Oracle plans take an ownership stake in a newly formed TikTok corporation as part of the recently announced deal, the Financial Times reports. The new arrangement will not cleave off TikTok regionally, but it will create a separate corporate entity for the app, in which Oracle will take a minority stake. Oracle will also ensure that data from American users is stored and processed in the United States, per the recommendations of the Committee on Foreign Investment in the United States (CFIUS).
TikTok was already headquartered in California, with nominal independence from ByteDance’s China operation. The main change made by the deal is Oracle’s minority stake in the company, the size of which is still unclear. But while Oracle’s stake makes TikTok a more legally distinct corporation, it’s still likely that the resulting company will rely on algorithms and applications developed and deployed from China.
TikTok has committed to increasing hiring within the US, and in an interview with CNBC, Treasury Secretary Steve Mnuchin described the deal as part of a broader effort to establish TikTok as a “US-headquartered company.”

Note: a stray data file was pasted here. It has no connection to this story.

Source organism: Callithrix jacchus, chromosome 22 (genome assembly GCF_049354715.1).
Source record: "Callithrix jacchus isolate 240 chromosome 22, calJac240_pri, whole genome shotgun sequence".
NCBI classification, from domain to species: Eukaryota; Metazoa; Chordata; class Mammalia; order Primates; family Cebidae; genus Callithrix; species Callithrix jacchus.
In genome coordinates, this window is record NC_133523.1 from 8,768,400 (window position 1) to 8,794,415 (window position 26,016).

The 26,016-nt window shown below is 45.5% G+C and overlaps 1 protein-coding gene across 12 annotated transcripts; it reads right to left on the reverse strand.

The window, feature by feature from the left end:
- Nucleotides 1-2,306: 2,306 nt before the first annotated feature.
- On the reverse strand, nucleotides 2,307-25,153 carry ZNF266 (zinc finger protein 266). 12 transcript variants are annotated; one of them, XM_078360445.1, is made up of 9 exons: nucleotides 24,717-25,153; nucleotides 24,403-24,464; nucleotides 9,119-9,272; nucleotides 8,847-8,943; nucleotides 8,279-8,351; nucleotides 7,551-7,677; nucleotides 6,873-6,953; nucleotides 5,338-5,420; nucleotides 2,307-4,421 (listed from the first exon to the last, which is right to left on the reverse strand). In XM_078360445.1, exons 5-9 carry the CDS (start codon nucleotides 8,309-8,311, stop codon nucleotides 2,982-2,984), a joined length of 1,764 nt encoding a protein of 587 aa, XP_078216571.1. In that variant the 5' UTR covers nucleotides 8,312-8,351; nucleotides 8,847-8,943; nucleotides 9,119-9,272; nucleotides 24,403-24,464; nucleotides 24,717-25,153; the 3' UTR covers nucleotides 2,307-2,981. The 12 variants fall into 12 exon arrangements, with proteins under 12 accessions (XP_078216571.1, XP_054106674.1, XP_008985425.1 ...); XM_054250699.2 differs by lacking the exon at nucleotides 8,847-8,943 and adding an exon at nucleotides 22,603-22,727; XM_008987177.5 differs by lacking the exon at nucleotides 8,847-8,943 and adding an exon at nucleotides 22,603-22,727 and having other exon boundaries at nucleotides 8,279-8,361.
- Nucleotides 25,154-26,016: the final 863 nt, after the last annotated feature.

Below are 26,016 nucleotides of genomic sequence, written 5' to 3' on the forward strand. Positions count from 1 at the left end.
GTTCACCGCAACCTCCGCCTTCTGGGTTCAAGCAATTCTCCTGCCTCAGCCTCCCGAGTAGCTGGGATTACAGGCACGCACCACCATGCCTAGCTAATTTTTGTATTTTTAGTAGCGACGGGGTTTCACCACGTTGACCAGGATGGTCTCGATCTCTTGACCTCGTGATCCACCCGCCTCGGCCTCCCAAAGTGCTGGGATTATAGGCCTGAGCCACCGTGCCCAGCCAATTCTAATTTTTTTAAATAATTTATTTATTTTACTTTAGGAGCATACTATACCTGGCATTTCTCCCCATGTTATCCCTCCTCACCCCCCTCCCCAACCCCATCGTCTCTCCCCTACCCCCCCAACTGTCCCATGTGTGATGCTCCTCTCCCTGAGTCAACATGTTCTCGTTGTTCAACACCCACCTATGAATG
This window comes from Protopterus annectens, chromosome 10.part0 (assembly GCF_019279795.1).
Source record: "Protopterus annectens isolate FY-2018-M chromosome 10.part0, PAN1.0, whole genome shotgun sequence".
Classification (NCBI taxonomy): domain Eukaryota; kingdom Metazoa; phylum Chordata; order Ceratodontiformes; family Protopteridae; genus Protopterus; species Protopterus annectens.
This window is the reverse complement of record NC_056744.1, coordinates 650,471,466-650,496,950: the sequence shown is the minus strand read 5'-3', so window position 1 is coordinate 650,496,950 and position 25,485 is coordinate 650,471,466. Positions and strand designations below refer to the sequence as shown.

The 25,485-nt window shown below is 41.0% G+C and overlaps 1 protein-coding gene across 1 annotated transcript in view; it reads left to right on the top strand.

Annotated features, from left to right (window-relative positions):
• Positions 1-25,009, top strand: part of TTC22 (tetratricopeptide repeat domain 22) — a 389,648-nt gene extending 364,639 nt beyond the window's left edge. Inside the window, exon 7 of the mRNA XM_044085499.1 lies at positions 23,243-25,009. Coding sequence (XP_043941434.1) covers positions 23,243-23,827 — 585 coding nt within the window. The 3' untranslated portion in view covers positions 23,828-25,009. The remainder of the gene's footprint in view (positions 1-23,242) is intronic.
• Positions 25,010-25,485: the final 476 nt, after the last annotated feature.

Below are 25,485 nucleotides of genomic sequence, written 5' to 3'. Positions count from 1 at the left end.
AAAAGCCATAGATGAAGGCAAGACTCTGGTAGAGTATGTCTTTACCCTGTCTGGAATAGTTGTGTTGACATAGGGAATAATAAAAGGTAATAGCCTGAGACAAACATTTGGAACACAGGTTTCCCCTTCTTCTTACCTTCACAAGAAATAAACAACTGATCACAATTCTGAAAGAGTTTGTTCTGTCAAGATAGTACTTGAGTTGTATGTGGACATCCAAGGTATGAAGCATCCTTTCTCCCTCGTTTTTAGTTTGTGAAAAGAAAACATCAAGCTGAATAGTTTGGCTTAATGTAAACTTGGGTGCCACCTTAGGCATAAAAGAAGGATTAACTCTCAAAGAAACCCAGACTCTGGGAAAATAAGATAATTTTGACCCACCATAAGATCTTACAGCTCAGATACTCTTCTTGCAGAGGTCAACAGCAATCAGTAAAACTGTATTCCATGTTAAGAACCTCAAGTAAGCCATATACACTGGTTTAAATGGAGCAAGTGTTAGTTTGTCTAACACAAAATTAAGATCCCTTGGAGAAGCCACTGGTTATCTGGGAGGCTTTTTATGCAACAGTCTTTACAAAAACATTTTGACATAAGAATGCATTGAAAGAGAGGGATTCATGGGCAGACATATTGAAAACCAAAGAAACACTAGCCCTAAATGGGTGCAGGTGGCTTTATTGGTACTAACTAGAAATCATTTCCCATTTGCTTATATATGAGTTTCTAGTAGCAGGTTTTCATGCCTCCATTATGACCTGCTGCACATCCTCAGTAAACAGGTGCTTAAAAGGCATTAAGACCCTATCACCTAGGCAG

It’s also unclear whether the new agreement will result in changes to how TikTok operates, or whether it will meaningfully address the security concerns that first motivated the proposed ban. As former Facebook security chief Alex Stamos put it on Twitter, “A deal where Oracle takes over hosting without source code and significant operational changes would not address any of the legitimate concerns about TikTok.”
Announced on Sunday, the Oracle deal is part of a last-minute effort to prevent the app from being banned in the United States, as threatened by President Trump. The president has yet to formally approve the deal, and according to the Financial Times, crucial details are still being determined.
The national security limitations of the arrangement have also drawn criticism from Trump’s fellow Republicans. In an open letter on Monday, Sen. Josh Hawley (R-MO) urged Mnuchin to oppose the deal.
“An ongoing ‘partnership’ that allows for anything other than the full emancipation of the TikTok software from potential Chinese Communist Party control is completely unacceptable,” Hawley wrote, “and flatly inconsistent with the President’s Executive Order of August 6.”